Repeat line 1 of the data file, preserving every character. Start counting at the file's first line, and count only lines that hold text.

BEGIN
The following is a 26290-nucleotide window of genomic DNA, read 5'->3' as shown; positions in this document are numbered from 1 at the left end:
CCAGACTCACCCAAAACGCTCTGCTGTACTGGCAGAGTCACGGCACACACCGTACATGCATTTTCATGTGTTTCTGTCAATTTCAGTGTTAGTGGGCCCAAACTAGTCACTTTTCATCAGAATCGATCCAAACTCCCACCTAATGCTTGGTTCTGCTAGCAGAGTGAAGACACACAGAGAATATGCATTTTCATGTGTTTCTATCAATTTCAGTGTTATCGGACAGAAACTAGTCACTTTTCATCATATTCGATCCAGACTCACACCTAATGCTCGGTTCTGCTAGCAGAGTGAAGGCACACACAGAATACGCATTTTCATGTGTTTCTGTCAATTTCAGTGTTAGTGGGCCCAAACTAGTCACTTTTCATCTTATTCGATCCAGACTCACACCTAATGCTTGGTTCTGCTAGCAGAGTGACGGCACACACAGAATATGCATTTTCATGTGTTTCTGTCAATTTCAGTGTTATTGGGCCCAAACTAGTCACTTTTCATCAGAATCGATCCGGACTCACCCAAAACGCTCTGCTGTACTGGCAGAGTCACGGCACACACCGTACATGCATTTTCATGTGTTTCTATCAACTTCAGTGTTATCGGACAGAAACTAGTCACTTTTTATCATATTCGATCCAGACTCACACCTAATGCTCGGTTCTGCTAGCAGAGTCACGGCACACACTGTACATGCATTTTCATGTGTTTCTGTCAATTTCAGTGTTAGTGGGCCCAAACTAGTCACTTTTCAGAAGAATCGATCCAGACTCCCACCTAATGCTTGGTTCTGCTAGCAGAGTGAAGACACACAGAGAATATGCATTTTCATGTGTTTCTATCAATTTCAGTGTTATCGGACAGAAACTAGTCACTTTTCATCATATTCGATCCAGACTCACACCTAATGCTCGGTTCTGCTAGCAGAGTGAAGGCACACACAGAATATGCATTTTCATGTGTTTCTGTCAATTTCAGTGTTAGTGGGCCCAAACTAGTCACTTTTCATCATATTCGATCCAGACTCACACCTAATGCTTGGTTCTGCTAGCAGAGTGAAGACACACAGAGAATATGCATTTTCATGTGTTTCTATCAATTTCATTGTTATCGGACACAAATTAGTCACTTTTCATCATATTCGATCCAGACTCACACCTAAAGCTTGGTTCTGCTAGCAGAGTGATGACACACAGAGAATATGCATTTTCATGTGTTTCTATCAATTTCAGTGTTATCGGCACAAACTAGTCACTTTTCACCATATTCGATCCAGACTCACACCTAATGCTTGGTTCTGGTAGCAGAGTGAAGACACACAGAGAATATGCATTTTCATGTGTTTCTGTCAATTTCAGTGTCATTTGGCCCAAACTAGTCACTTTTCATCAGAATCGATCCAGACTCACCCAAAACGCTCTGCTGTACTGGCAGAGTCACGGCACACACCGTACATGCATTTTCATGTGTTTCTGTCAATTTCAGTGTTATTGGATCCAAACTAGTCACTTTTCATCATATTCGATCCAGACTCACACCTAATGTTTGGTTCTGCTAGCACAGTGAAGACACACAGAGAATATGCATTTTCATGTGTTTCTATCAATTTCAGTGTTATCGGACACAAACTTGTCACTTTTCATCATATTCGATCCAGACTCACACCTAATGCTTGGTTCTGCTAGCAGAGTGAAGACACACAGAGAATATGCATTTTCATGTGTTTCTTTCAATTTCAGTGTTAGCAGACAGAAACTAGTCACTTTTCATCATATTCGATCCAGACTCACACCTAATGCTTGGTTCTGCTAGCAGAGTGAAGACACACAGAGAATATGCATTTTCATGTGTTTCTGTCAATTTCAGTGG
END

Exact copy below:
The following is a 26290-nucleotide window of genomic DNA, read 5'->3' as shown; positions in this document are numbered from 1 at the left end: